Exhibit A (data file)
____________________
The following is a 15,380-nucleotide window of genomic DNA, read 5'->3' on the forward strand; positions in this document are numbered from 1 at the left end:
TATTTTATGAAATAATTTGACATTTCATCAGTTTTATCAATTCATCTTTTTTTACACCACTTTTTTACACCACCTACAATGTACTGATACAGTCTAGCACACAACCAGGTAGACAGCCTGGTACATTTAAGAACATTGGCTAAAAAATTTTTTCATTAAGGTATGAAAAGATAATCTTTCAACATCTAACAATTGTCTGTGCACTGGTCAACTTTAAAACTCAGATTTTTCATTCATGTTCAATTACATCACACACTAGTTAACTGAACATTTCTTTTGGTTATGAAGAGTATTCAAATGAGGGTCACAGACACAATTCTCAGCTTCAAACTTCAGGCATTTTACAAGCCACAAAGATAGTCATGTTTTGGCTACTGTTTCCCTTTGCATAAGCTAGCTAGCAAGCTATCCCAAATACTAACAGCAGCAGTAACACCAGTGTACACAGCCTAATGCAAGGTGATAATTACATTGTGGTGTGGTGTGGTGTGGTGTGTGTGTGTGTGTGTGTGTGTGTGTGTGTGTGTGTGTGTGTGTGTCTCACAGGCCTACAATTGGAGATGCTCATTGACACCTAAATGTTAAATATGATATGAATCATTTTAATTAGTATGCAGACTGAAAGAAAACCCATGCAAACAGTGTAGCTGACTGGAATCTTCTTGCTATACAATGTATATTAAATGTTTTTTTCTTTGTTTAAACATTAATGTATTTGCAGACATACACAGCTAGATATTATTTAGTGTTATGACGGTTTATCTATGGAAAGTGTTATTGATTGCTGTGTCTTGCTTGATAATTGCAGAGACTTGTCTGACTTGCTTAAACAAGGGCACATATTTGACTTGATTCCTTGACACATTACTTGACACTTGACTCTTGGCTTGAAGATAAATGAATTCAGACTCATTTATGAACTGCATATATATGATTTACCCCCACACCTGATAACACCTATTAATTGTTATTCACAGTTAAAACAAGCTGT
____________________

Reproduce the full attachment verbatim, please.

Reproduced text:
The following is a 15,380-nucleotide window of genomic DNA, read 5'->3' on the forward strand; positions in this document are numbered from 1 at the left end:
TATTTTATGAAATAATTTGACATTTCATCAGTTTTATCAATTCATCTTTTTTTACACCACTTTTTTACACCACCTACAATGTACTGATACAGTCTAGCACACAACCAGGTAGACAGCCTGGTACATTTAAGAACATTGGCTAAAAAATTTTTTCATTAAGGTATGAAAAGATAATCTTTCAACATCTAACAATTGTCTGTGCACTGGTCAACTTTAAAACTCAGATTTTTCATTCATGTTCAATTACATCACACACTAGTTAACTGAACATTTCTTTTGGTTATGAAGAGTATTCAAATGAGGGTCACAGACACAATTCTCAGCTTCAAACTTCAGGCATTTTACAAGCCACAAAGATAGTCATGTTTTGGCTACTGTTTCCCTTTGCATAAGCTAGCTAGCAAGCTATCCCAAATACTAACAGCAGCAGTAACACCAGTGTACACAGCCTAATGCAAGGTGATAATTACATTGTGGTGTGGTGTGGTGTGGTGTGTGTGTGTGTGTGTGTGTGTGTGTGTGTGTGTGTGTGTGTGTGTCTCACAGGCCTACAATTGGAGATGCTCATTGACACCTAAATGTTAAATATGATATGAATCATTTTAATTAGTATGCAGACTGAAAGAAAACCCATGCAAACAGTGTAGCTGACTGGAATCTTCTTGCTATACAATGTATATTAAATGTTTTTTTCTTTGTTTAAACATTAATGTATTTGCAGACATACACAGCTAGATATTATTTAGTGTTATGACGGTTTATCTATGGAAAGTGTTATTGATTGCTGTGTCTTGCTTGATAATTGCAGAGACTTGTCTGACTTGCTTAAACAAGGGCACATATTTGACTTGATTCCTTGACACATTACTTGACACTTGACTCTTGGCTTGAAGATAAATGAATTCAGACTCATTTATGAACTGCATATATATGATTTACCCCCACACCTGATAACACCTATTAATTGTTATTCACAGTTAAAACAAGCTGT